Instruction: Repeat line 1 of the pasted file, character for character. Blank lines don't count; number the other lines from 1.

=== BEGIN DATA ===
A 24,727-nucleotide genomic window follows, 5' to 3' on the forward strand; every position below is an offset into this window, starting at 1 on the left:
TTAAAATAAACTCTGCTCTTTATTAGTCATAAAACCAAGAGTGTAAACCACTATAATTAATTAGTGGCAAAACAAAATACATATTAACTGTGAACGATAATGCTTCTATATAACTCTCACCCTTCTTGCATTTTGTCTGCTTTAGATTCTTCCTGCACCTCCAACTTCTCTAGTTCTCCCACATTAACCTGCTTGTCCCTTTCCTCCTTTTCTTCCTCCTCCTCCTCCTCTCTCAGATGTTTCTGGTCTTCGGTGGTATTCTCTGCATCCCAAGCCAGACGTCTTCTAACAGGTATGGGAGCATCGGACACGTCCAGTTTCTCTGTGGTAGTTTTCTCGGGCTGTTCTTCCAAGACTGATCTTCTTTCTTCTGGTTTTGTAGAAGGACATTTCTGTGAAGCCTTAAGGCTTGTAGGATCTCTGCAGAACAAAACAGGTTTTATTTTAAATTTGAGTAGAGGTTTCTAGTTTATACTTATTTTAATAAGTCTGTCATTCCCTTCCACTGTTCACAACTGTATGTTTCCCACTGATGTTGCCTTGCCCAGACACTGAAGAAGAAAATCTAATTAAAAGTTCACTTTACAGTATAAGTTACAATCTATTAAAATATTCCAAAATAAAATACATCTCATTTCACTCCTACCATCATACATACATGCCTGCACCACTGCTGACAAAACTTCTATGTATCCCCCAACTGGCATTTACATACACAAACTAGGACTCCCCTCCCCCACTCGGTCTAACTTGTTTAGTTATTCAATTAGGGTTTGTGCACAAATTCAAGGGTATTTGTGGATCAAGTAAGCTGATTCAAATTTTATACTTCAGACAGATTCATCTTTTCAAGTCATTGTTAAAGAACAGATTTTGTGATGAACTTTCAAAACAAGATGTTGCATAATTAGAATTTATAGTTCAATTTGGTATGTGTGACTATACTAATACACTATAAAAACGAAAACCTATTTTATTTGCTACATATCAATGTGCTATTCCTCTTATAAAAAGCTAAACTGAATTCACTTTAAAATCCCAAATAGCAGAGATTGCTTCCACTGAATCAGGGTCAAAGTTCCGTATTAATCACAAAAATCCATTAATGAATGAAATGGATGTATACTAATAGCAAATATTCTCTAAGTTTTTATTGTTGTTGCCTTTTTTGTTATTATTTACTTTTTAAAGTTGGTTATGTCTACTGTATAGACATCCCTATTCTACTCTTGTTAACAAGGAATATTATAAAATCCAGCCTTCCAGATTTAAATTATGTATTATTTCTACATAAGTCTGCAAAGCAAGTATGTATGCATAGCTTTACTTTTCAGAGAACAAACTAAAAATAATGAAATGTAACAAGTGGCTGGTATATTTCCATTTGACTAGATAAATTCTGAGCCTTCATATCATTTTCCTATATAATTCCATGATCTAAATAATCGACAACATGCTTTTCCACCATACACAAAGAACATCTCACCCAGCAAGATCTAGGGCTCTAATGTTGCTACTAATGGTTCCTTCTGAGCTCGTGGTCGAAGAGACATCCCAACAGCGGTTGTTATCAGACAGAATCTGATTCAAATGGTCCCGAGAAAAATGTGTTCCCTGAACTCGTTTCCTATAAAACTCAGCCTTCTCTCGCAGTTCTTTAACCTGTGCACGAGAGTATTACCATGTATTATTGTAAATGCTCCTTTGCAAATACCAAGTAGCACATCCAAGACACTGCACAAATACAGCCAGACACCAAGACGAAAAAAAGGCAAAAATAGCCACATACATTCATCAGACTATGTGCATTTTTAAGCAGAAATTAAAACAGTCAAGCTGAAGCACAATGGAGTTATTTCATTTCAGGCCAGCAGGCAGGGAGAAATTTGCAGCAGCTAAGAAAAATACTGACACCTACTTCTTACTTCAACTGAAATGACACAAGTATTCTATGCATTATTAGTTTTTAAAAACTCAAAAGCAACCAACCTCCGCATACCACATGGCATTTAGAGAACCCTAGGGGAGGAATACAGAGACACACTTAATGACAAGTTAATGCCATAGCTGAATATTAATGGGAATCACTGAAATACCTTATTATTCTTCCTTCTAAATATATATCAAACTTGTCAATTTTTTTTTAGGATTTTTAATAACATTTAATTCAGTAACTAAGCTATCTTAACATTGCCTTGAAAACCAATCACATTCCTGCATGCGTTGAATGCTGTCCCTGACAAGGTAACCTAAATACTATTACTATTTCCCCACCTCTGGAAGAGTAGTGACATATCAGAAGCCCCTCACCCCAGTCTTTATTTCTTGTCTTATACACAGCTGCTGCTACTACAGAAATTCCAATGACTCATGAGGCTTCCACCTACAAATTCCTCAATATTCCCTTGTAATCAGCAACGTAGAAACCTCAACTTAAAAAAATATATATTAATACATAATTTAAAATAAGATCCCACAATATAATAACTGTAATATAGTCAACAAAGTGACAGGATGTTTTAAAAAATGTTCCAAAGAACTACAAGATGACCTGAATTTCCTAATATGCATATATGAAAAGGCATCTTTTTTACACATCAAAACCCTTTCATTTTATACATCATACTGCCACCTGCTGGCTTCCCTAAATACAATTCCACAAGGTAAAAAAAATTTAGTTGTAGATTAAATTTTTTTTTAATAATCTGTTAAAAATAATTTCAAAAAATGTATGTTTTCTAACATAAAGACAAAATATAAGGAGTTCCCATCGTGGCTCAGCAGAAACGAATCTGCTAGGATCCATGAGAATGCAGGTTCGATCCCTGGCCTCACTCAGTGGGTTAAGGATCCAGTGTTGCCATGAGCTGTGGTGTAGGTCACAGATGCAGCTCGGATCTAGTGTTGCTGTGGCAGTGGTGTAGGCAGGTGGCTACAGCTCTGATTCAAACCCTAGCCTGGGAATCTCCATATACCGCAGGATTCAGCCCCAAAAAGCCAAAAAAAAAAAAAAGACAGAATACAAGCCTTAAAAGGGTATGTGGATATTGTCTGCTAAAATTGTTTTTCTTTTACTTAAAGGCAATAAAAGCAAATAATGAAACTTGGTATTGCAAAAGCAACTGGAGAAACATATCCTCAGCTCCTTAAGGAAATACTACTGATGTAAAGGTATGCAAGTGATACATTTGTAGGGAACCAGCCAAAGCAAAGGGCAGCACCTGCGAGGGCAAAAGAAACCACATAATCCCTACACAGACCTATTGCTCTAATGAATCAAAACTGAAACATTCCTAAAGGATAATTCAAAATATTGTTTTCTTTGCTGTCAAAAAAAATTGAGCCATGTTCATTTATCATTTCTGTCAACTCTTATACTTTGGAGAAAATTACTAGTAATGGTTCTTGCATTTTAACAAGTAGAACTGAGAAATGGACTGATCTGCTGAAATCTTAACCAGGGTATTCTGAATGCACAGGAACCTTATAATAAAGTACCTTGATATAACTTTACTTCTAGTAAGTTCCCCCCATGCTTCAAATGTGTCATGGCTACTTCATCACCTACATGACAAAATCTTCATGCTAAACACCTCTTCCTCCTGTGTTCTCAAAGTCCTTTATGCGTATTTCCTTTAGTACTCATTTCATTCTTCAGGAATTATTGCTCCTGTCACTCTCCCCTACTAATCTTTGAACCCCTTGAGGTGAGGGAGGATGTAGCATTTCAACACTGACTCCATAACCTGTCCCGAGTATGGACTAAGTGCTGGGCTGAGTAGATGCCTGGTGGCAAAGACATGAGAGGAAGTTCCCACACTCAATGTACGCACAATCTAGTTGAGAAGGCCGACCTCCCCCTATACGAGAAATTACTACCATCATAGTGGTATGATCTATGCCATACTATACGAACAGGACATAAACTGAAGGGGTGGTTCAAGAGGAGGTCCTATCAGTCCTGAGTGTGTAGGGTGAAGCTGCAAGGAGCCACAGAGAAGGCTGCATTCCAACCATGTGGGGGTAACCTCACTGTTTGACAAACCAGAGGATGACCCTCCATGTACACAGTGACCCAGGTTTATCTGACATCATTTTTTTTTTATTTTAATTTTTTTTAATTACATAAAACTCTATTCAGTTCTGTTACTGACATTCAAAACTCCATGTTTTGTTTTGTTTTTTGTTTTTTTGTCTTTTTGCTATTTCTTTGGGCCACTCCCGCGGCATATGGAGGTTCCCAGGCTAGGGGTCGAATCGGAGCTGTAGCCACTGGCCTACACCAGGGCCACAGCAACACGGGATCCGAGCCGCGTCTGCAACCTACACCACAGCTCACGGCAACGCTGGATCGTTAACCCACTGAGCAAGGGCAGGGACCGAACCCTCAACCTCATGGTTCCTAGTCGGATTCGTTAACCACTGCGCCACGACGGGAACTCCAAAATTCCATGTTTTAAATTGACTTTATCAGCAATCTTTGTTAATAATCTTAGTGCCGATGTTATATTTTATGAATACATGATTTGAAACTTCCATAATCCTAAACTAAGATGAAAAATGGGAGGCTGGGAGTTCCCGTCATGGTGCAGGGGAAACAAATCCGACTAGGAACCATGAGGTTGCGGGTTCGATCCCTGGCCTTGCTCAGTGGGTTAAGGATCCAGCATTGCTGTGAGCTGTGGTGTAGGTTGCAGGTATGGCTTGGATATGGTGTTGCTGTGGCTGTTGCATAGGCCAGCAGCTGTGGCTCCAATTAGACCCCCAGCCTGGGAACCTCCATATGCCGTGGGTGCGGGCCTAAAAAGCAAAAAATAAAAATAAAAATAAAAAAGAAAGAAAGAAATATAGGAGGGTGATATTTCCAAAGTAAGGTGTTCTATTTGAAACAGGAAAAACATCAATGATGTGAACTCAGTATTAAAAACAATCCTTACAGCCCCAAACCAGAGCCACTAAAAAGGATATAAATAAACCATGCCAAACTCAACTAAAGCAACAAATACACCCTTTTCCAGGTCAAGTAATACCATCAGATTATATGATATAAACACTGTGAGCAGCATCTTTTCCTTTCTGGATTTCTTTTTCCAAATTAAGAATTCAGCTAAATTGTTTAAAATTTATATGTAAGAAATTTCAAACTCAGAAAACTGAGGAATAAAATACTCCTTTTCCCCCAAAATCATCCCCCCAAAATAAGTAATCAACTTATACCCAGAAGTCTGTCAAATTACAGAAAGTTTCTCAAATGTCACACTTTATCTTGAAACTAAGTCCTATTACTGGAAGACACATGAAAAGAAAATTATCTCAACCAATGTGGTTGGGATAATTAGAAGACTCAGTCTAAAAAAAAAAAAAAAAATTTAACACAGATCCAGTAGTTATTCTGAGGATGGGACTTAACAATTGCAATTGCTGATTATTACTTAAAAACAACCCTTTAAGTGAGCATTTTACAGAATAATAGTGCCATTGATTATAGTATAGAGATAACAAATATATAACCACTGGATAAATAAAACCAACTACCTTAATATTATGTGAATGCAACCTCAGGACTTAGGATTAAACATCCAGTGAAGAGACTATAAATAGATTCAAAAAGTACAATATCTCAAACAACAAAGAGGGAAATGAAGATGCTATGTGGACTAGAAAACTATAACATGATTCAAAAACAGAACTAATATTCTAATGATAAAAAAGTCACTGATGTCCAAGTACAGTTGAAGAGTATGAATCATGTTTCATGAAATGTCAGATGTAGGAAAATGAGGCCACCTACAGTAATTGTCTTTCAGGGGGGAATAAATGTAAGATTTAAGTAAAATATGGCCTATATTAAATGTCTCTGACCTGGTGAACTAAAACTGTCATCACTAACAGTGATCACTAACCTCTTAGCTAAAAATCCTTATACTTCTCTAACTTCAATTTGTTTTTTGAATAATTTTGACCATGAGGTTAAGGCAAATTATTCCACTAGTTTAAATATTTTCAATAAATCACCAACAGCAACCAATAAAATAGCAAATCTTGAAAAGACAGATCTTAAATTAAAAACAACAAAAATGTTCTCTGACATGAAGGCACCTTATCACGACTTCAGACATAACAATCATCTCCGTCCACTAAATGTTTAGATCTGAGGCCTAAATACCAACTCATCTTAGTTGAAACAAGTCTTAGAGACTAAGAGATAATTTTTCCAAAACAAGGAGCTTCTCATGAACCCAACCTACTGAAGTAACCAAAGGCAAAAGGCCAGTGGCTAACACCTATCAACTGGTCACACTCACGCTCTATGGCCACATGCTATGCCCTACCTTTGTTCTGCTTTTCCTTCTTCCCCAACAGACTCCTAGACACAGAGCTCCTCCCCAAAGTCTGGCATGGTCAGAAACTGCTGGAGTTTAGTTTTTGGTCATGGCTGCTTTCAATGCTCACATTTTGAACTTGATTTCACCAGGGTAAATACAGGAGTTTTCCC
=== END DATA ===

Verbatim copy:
A 24,727-nucleotide genomic window follows, 5' to 3' on the forward strand; every position below is an offset into this window, starting at 1 on the left: